Dr. Melamed Featured in Article on Dangers of Text-Neck

Dr. Melamed was recently quoted in an article for Advance Healthcare Network on the potential consequences of constantly looking down because of mobile devices. The text from the article is below.

Mobile Devices Are a Pain in the Neck

‘Text neck’ is real. Here’s what experts advise about prevention.
By Lindsey Nolen

Posted on: February 29, 2016

Americans now spend an average of 4.7 hours a day on their smart phones -more than their counterparts in at least 11 countries around the world, according to a February 2015 report from Informate Mobile Intelligence. While the use of mobile phones may provide convenience, that accessibility creates new physical risks such as the development of “text neck.”

About ‘Text Neck’

“Text neck” is the term used to describe the musculoskeletal effects of overusing handheld mobile technology. Capable of affecting all ages, text neck leads to head, neck and shoulder problems, caused primarily by excessive strain on the spine from repeatedly looking in a downward position at a handheld mobile device, according to the Text Neck Institute (http://text-neck.com/).

“Text neck is a relatively recent phenomenon caused by people looking down at their cell phones, which is the equivalent to a 60-pound weight on their neck. The average head weighs 10 to 12 pounds, so tilting it down significantly increases the gravitational pull,” explained Hooman Melamed MD, a spine surgeon at Disc Sports & Spine in Marina del Rey, Calif “This constant pressure can lead to early degeneration of the spine and even a need for neck surgery.”

Symptoms of text neck include headaches, achy shoulders, pinched nerves and muscle strain. If untreated, the condition can result in serious and permanent damage including: flattening of the spinal curve; spinal degeneration; disc herniation; muscle damage; loss of lung volume capacity; onset of early arthritis; spinal misalignment; disc compression; and nerve damage or gastrointestinal problems, the Text Neck Institute reports.

Straightening Out Text Neck

“One simple fix to improve text neck is to hold your elbows closer together when holding your phone. If using one hand, hold the elbow closer to the center of your chest,” explained Jason Hare, DC, a chiropractor at Pure Chiropractic in Nanaimo, British Columbia, Canada. “The explanation is that by holding the elbow in, the arm is more externally rotated and the head can be held upright. Plus, the phone is now higher so you don’t have to have such a deep neck flexion.”

Brian Paris, MD, of Advanced Spine & Wellness Center in Rockville, MD, further suggests that mobile device users should use the technology in 10-minute intervals and take 10-second breaks to correct posture in between usages. To correct posture, he recommends a person first stand up and grip the floor with feet. Next, they should pull their belly button into the spine and drop the hands. Then, they should stand up tall, fully stretching out the spine.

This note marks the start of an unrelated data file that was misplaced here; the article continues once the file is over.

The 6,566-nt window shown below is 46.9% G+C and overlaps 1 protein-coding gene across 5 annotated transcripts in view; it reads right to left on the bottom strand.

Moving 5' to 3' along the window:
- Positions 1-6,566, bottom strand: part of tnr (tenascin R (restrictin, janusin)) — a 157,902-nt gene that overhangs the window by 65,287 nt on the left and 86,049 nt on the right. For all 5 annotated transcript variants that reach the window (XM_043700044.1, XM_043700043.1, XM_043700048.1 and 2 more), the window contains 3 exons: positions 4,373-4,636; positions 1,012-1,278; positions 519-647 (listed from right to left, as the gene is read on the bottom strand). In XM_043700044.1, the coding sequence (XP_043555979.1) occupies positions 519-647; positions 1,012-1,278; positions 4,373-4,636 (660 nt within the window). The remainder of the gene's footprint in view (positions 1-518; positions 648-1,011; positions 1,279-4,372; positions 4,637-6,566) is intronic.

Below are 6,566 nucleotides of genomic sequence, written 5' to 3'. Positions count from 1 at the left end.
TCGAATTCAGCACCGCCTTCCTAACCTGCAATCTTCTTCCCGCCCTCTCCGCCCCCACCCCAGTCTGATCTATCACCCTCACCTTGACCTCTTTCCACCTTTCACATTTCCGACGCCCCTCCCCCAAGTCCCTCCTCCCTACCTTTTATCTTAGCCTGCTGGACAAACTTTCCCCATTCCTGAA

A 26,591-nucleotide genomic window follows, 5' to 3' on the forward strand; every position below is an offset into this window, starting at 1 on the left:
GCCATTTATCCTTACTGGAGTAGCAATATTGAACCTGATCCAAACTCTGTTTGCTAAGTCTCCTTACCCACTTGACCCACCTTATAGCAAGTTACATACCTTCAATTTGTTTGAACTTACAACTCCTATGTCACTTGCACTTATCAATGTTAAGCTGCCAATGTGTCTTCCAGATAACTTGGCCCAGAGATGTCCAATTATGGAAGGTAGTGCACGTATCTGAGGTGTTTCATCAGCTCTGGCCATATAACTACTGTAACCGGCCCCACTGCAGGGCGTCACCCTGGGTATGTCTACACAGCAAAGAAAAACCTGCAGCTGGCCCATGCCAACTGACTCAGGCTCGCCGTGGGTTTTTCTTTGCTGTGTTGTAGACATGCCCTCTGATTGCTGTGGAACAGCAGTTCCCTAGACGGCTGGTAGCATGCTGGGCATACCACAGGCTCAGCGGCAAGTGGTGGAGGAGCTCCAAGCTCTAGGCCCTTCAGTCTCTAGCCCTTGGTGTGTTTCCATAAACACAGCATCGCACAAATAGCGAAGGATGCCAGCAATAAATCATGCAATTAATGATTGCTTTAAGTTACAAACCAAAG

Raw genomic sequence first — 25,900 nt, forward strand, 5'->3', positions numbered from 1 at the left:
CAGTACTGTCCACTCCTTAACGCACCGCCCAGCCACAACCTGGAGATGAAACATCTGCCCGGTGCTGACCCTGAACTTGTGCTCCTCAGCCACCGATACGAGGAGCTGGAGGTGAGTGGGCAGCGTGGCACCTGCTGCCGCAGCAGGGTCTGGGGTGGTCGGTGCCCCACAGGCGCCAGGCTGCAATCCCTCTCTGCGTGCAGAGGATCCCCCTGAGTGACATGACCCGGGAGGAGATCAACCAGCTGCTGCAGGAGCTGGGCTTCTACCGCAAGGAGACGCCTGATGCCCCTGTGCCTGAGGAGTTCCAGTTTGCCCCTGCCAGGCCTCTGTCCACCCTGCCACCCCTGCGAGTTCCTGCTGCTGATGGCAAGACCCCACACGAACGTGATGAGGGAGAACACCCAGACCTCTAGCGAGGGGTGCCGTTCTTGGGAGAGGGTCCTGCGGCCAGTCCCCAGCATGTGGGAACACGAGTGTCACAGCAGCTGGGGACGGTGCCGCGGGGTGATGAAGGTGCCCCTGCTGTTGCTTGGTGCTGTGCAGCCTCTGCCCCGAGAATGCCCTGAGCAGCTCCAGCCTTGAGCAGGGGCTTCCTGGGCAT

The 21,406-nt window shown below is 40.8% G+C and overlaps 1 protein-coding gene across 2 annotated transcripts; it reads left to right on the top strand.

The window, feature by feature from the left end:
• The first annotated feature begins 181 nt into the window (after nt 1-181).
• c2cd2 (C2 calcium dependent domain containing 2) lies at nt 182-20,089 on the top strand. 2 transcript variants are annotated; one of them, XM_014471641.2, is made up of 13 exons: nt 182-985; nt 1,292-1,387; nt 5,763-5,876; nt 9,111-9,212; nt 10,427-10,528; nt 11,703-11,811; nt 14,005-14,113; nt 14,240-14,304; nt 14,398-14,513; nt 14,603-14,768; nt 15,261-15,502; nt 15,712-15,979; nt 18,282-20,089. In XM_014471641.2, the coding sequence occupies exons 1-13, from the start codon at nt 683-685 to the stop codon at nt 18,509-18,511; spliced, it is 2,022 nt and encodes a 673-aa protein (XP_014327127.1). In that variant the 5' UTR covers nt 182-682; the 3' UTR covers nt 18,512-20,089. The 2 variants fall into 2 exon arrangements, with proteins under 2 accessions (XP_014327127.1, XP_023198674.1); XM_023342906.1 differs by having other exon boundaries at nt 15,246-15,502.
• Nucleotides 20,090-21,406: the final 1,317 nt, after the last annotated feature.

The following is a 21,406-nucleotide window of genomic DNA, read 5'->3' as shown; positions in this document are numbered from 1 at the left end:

“15 years of practice in posture correction led me to a firm understanding of ideal posture,” Paris said in an interview with ADVANCE. “Text neck is the opposite of ideal posture. I designed this process to specifically reverse text neck and attain ideal posture for less pain and better function for people of all ages.”

Additionally, by training one’s self to raise a cell phone to eye level, users can help alleviate the consequential head, neck and spine pressure. If eye level placement of a phone or computer isn’t an option, it does not mean a person must hunch over. Instead, they should train themselves to look down with just their eyes, not their whole head.

Text Neck Indicator

In an attempt to reduce the prevalence of text neck, the founder of the Text Neck Institute, Dean L. Fishman, MD, has worked to identify the best treatment techniques for repetitive stress injuries caused by use of handheld mobile devices. This led to his development of the Text Neck Indicator.

“We performed a case study here, which revealed a significant improvement in cervical spine curvature on pre and post x-rays, improvement in range of motion, and a decrease in symptoms when the participants changed their mobile device habits and utilized the devices with proper posture after just one month,” Fishman said. “The knowledge gained from that case study led me to develop this technology, which constantly yet quietly reminds the user to maintain and then adopt new postural habits while using mobile devices.”

Through this application, when the phone is held at an acceptable angle for viewing, a green indicator light is present in the top corner of the phone. When the phone is held at an unacceptable viewing angle that puts the user at risk for text neck, a red indicator light is visible in the top corner. An optional vibration or beep notification can also be turned on to alert when the user is at risk. Building muscle memory will help create new postural habits, ultimately leading to a reduction in symptoms or presentation of text neck.

“We receive emails that have shared stories of personal success stories regarding a decrease in pain as well as bringing awareness to the problem,” Fishman said. “Many emails have been from parents who have been able to easily tell the story of text neck to their children and help them to create new habits at an early age.”

Ultimately, the ability of a mobile device to cause pain really depends on how you look at it-literally. If experiencing mobile phone-related pain, users should avoid looking down at their phones for extended periods of time and become mindful of their posture. In an ever-growing digital society, tech users must begin to monitor how their devices are impacting their overall well-being.

Lindsey Nolen is a staff writer. Contact: lnolen@advanceweb.com.

Mobile Devices Are a Pain in the Neck